Image of Albee, Minnick, and baby Otto by Avila/EPDX
In a city filled with stellar pies, Sarah and Jane Minnick's Lovely's Fifty-Fifty has earned many an admirer with its distinct style — thick pillowy crusts, generously-heaped toppings, and extreme seasonality. Eater talked to both Sarah Minnick and chef Jimmy Albee about market-to-oven pies, letting Mom Minnick chop the wood, how to request the ice cream triple-mini-scooper with authority, and why they long to exile the margherita pizza.
On Lovely's market-to-oven philosophies:
While there are a couple of pizzas on Lovely's menu that remain constant, most are constantly rotating according to what produce is in season. "We do always have the pizza with our house-made fennel sausage and chard or kale, because chard and kale are usually the one constant you can get from farms even in the winter," Minnick says, revealing that Tuesday or Saturday is your best bet for catching the changing of the pizza guard. "Most of the farmers are just coming in once a week this time of year on Tuesdays, so the pizzas usually change then depending on what new things we get," she says.
Wood chopping: All in the family:
Lovely's keeps its wood-fired pizza oven at between 800-900 degrees, and to get it up to optimal temperature by the 5pm opening, the crew comes in at noon to rekindle the previous night's still-warm coals — with wood chopped by none other than the Minnicks' mother. "She really wanted to work here after she retired, and we said, 'Okay, if you really want to work here, here are a few things that we need, like the wood chopped,'" Minnick explains."So she started doing it, not really out of pure fun or anything, but to be helpful."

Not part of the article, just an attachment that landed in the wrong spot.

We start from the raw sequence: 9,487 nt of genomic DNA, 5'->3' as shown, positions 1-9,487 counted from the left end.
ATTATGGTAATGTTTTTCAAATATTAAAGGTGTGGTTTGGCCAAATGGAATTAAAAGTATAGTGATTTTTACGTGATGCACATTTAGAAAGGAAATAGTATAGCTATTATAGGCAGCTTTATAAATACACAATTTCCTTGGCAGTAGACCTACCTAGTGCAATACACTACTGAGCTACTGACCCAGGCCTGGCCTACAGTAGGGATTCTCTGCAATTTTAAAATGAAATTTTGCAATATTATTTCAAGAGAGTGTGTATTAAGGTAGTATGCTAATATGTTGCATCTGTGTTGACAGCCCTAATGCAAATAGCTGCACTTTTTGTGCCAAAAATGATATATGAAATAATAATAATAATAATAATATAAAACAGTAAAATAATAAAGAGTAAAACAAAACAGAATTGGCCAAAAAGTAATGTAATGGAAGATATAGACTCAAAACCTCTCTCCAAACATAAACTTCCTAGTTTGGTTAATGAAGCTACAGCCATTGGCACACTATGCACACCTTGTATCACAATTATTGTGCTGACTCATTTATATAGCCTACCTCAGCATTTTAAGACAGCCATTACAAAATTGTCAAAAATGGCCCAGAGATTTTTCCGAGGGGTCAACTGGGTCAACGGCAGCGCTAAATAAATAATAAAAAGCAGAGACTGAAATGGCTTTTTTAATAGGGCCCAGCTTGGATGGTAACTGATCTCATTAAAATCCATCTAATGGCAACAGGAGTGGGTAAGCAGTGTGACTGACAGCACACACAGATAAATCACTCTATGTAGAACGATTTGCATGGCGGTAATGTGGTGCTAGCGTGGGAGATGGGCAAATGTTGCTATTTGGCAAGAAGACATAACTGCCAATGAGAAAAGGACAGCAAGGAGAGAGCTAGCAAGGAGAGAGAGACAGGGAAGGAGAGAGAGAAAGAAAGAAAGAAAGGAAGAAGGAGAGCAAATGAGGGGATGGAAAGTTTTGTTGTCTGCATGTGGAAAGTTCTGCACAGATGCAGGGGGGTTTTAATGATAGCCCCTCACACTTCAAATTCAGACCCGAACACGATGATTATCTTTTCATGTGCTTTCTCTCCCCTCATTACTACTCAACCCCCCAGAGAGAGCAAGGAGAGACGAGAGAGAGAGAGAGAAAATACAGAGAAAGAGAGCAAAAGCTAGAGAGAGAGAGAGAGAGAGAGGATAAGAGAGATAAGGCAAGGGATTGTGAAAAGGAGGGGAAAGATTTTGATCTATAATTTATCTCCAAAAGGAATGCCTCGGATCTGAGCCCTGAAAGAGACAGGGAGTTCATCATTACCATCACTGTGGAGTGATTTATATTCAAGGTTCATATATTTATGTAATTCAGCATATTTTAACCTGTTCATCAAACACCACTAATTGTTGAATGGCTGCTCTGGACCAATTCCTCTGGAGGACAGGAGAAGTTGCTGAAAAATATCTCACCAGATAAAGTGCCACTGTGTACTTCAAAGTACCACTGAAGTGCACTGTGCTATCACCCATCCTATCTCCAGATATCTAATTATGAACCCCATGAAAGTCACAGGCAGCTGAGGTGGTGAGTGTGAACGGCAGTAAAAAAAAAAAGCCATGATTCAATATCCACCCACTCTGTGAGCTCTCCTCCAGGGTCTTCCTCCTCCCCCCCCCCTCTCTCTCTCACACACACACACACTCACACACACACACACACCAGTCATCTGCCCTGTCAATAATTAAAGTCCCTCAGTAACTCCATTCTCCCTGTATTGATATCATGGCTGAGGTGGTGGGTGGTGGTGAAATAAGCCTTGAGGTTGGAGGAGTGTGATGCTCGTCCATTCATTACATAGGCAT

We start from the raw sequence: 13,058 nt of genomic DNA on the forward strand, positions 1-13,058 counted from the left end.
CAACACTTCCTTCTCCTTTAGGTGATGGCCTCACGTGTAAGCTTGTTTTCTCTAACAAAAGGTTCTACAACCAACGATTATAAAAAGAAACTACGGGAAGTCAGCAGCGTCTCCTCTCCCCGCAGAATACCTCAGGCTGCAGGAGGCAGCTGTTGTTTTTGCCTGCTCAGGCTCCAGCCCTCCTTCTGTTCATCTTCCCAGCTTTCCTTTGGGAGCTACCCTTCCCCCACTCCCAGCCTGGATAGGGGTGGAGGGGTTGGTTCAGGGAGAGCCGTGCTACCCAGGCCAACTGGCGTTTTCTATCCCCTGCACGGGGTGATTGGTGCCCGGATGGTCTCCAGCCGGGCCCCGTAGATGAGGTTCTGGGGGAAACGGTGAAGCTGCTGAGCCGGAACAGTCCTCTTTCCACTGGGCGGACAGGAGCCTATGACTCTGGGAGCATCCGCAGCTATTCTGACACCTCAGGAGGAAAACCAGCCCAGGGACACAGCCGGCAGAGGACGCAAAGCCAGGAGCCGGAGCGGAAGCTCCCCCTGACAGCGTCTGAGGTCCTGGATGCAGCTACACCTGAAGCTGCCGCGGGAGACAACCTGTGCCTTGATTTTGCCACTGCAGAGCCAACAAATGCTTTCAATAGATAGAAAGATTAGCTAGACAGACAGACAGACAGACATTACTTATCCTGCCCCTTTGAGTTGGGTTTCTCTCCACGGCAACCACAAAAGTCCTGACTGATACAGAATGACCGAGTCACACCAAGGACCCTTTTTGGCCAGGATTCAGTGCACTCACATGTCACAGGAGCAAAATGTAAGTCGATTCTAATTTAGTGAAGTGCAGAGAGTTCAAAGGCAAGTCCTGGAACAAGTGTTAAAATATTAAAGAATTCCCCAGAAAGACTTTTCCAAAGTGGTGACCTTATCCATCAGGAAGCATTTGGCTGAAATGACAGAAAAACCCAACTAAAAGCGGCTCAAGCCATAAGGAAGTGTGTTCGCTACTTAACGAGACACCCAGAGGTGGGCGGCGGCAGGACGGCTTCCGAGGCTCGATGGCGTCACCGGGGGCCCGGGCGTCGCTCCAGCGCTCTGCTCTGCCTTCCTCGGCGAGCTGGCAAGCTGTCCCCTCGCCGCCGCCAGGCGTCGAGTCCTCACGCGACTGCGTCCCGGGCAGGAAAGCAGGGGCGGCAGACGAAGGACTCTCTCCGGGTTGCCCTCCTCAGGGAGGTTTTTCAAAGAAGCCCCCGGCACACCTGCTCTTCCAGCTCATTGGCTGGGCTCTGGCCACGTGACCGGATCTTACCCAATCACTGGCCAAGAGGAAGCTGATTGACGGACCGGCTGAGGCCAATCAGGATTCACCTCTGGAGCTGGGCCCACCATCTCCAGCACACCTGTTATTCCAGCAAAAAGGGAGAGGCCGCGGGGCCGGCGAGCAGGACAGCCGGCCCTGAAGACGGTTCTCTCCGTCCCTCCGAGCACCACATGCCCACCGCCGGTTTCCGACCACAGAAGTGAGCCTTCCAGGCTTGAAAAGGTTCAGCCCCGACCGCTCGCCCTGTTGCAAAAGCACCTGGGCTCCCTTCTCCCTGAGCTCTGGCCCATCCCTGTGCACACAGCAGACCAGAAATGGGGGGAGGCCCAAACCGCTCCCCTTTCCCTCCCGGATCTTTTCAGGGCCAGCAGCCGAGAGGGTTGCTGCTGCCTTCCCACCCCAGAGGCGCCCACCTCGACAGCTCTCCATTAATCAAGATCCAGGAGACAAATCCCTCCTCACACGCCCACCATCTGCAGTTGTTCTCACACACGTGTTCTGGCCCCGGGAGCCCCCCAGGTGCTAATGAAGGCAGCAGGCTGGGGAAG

Albee — who honed his pizza-making skills as opening chef at San Francisco's acclaimed Gialina Pizzeria before heading north to work at Portland favorites like Clyde Common and Lovely Fifty-Fifty's beloved predecessor, Lovely Hula Hands — lets the pizza dough ferment for up to two days, and then proofs it for two hours before stretching it. Part of the secret to those gloriously plump signature pizza ends is a loving touch. "We have a pretty unique way of stretching out the dough, we try not to push out any of the air," he says. "Sometimes when people are making pizza, they stretch the dough by pushing down on it but we do the opposite — we pick it up and let it stretch itself, we try not to torture it or push any of the air out of it. We want to have those really dramatic crusts on it, those big end pieces. I personally think it's delicious that way, and it works for the amount of toppings we have."
The kitchen generally employs two kinds of sauce, a simple, just barely-simmered red sauce comprised of San Marzano tomatoes, crush California tomatoes, olive oil, salt and pepper, and an olive oil base that most effectively showcases the bounty of seasonal toppings. "Sometimes in the summer we'll do a basil pesto base, but more olive oil because summer vegetables are better that way — the focus is more on the toppings and cheese than the sauce," Minnick explains. "Some people ask you which ones have red sauce and those are the only ones they'll order, and I'm thinking, 'you are so missing out!'"